Philanthropists and Philanthropy

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Robert Sidaway (1758-1809) and Mary Marshall (1756-1849) Sydney’s first philanthropists?

Robert Sidaway (1758-1809) is the first person to be designated a philanthropist in the newspapers of colonial NSW. At his death in October 1809, the 51 year old was described as

one of the first inhabitants of this Colony; during his very long residence in which he ever supported the reputation of a true philanthropist, and in all other respects a valuable member of society, in which he was universally respected.[1]

In 1782, Robert had been convicted of theft and later of absconding from custody and was sentenced to transportation to NSW for life. He travelled on the Friendship as part of the First Fleet and was regarded as troublesome spending some time on the journey in irons. He received an absolute pardon on 27 September 1794. Robert was awarded a contract to be a baker for the troops and also received a liquor license so that he could run a public house. In 1796, he was operating the first theatre in Sydney which was eventually closed by the Governor as it was considered a corrupting influence. At this time, he also had a farm at the Field of Mars where he grew maize and wheat.[2] From very early in his time in the colony, at least from November 1789 when they worked together in Robert’s bake-house,[3] Robert had been living with ‘Mrs’ Mary Marshall (1756-1849) and she had become his common-law wife.[4]  In 1788, Mary had come as a convict in the First Fleet on the Lady Penrhyn having been convicted for stealing linen handkerchiefs in 1787 and sentenced to seven years transportation.[5] It appears that, with Mary’s assistance, Robert had managed to quickly establish himself within colonial life and was moderately well off and prosperous for, by 1797, he was said to have accumulated more than £3,000.[6]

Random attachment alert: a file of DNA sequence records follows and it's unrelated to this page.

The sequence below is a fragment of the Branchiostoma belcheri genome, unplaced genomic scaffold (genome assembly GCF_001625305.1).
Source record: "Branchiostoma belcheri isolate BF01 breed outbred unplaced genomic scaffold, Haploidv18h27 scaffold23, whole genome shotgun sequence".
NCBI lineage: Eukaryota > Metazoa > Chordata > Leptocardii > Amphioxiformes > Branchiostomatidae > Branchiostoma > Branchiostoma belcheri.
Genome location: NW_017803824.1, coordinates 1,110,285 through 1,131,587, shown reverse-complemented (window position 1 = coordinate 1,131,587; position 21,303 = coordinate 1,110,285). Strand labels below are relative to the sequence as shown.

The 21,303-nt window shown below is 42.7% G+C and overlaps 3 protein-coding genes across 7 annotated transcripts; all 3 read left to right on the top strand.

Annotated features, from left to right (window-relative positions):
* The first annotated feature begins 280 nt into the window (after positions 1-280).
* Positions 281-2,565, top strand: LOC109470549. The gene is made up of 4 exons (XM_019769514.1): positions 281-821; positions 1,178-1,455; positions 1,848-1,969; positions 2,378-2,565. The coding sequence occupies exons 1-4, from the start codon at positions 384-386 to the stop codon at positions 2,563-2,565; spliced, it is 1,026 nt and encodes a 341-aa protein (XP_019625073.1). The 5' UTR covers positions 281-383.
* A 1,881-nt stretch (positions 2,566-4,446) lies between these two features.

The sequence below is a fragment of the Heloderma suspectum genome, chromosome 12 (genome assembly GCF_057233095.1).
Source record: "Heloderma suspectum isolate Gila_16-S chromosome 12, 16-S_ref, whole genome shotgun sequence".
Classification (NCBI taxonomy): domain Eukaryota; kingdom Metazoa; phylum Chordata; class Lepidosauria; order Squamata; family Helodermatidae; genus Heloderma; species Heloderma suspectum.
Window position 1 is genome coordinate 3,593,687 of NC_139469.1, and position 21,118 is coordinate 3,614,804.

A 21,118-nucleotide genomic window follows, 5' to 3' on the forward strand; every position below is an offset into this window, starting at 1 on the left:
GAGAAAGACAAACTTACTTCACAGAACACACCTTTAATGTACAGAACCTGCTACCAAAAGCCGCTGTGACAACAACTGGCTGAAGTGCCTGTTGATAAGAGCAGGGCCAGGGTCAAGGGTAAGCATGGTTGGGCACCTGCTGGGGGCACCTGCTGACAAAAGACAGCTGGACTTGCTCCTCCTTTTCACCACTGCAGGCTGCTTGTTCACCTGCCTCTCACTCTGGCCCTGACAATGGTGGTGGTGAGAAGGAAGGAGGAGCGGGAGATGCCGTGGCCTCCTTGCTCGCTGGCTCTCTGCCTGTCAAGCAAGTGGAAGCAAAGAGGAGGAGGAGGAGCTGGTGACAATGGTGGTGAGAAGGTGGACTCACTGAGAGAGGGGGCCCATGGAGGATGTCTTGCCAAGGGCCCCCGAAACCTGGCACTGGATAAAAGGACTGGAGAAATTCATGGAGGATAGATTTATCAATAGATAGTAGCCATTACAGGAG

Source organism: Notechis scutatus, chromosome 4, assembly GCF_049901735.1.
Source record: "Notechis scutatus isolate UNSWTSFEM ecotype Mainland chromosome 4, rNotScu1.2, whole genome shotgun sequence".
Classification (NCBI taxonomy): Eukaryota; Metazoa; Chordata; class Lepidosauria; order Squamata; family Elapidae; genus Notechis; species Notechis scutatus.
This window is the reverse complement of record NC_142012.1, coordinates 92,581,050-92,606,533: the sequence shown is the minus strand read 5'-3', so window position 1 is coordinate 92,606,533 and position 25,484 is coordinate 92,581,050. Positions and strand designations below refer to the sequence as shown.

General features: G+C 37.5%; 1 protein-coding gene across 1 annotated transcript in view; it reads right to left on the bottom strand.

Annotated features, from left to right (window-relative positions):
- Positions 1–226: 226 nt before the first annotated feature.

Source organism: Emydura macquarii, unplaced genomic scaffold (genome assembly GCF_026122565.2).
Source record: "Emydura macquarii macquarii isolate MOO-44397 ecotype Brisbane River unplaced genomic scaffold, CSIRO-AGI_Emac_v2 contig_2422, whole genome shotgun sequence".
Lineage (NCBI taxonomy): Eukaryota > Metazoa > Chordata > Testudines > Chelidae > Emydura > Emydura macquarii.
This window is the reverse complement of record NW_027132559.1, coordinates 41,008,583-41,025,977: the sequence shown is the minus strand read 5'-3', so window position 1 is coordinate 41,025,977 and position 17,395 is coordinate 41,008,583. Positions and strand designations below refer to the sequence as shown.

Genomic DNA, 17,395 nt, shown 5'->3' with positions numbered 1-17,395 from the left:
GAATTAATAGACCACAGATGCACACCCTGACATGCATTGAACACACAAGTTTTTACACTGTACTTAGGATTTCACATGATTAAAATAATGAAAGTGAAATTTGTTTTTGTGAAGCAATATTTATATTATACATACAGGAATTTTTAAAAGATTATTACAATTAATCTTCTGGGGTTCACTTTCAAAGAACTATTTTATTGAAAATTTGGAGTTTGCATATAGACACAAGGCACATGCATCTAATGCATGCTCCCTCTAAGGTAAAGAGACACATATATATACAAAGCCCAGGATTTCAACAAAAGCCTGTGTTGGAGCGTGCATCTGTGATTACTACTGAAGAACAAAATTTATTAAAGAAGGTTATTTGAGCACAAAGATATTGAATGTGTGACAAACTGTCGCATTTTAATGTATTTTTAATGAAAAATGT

An original playbill from Sidaway's theatre, dated 30 July 1796

An original playbill from Sidaway’s theatre, dated 30 July 1796

The wording of his death notice, designating Robert as a ‘philanthropist’, seems to indicate at least two things. Firstly, that he had a reputation as a philanthropist. The community view was that his philanthropy was not related to a single event, but that it was an attitude and activity over the considerable period of his time of residence in the colony. Secondly, that he was thought of as a ‘true’ philanthropist. This suggests that his philanthropy was regarded as genuine and not an activity with any ulterior motive. His philanthropy, together with that of Mary, could not have been expressed through any charitable organisation such as the Benevolent Society which only began in 1813, but must have been through their personal dealings.

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